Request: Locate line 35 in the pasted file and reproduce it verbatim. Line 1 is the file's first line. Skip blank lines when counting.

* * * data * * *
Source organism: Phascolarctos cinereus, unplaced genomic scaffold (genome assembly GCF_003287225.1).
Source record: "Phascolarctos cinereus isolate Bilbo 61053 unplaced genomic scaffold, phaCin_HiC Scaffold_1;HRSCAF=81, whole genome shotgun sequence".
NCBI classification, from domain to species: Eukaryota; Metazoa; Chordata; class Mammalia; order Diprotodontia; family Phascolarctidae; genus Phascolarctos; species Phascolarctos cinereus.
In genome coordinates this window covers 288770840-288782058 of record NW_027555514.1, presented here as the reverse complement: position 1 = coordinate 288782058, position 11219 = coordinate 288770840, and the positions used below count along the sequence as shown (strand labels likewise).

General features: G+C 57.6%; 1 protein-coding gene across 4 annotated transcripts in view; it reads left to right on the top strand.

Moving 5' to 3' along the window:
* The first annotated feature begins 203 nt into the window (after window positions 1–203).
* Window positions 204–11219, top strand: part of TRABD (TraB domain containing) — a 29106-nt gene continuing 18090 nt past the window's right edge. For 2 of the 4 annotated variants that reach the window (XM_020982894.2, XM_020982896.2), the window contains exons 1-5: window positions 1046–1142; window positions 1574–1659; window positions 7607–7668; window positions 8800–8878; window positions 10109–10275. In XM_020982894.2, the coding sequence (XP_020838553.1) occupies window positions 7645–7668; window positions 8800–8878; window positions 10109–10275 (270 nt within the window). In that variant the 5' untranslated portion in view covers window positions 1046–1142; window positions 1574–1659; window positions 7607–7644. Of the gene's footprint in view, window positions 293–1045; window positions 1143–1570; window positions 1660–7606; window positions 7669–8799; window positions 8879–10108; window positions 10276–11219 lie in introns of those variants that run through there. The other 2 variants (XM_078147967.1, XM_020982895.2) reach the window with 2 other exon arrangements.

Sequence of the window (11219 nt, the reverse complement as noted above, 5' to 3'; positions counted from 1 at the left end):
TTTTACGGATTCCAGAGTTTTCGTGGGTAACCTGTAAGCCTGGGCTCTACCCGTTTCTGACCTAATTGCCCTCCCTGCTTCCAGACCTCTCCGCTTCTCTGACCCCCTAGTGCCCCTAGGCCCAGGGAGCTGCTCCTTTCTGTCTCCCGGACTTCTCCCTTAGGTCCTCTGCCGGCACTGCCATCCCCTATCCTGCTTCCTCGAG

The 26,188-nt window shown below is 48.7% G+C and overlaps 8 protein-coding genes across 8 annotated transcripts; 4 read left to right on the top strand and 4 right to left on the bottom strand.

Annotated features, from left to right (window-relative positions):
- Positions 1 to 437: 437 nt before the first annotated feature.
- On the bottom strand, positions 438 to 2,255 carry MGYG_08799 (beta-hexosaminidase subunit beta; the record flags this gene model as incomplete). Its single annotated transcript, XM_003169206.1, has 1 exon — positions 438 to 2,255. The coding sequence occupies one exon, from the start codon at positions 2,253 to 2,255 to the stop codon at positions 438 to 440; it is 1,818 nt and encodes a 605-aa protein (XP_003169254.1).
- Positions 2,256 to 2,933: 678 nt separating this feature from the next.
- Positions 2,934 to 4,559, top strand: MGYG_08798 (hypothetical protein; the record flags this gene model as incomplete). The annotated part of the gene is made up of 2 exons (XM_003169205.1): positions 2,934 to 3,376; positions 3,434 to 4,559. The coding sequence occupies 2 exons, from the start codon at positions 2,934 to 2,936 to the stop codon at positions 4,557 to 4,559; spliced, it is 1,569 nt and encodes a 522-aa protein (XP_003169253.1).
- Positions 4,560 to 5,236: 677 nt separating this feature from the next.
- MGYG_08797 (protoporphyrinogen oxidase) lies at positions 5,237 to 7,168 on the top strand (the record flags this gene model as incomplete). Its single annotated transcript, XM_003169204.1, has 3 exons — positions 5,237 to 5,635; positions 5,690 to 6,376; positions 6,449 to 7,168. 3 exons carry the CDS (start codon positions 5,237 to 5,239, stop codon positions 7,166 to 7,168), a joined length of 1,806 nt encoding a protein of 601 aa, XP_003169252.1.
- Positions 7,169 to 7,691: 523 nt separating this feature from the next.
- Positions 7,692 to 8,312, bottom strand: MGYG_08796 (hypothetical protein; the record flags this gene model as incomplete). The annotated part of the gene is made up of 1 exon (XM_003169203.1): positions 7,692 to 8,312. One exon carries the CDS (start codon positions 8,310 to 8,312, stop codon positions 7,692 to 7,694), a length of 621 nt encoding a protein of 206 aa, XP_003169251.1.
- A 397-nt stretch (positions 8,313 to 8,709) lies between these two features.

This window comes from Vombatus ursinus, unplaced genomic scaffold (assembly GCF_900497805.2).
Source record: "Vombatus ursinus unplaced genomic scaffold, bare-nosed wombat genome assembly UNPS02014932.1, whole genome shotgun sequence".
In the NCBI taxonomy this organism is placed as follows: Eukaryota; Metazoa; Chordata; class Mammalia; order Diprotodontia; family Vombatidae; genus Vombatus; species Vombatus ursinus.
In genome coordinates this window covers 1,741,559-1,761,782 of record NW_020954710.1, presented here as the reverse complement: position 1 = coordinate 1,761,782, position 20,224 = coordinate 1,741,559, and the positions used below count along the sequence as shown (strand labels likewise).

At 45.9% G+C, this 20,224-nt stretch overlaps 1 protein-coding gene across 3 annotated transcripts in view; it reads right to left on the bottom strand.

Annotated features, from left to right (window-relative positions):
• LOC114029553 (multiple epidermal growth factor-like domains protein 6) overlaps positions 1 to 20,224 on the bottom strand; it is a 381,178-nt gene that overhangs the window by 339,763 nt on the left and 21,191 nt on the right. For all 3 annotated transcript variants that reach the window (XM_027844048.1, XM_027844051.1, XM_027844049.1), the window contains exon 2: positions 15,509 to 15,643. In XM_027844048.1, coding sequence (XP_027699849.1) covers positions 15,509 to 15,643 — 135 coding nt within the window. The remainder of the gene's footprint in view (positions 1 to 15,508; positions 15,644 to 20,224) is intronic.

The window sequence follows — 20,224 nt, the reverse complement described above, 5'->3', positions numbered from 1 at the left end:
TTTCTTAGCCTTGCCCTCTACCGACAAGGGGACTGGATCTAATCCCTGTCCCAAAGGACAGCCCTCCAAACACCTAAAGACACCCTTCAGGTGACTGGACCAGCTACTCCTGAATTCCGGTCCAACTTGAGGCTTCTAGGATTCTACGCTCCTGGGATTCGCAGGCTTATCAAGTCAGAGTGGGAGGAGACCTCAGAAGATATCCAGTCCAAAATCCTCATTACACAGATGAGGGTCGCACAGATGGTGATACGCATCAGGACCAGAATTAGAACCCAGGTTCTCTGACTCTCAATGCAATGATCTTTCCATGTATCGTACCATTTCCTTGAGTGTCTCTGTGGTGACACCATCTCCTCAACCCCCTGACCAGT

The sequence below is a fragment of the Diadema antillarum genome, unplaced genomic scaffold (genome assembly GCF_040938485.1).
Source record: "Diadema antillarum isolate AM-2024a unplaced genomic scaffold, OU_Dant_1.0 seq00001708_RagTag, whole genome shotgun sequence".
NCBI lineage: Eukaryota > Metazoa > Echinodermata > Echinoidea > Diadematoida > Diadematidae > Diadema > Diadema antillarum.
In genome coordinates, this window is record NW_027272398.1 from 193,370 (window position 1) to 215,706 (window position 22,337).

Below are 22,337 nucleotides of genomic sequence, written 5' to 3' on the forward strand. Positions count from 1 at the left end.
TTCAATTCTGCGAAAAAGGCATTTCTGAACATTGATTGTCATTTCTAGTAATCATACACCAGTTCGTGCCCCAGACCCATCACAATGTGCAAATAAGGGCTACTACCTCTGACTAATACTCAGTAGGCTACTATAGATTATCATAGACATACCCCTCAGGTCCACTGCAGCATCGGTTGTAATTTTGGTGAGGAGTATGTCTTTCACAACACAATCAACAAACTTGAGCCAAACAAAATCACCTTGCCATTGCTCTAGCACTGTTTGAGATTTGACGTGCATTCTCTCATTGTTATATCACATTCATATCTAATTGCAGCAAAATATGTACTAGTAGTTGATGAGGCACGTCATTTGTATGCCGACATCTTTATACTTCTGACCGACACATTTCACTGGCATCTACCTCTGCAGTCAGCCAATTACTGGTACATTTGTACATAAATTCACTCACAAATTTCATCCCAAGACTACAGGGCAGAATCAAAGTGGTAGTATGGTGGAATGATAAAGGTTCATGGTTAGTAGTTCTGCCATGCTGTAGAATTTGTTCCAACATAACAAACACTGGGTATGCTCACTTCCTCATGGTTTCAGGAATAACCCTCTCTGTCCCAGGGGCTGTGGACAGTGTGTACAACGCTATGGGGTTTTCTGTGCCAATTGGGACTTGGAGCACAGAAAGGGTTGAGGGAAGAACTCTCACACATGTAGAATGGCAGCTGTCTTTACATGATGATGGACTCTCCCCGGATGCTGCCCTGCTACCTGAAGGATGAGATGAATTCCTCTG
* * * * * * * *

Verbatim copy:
Below are 22,337 nucleotides of genomic sequence, written 5' to 3' on the forward strand. Positions count from 1 at the left end.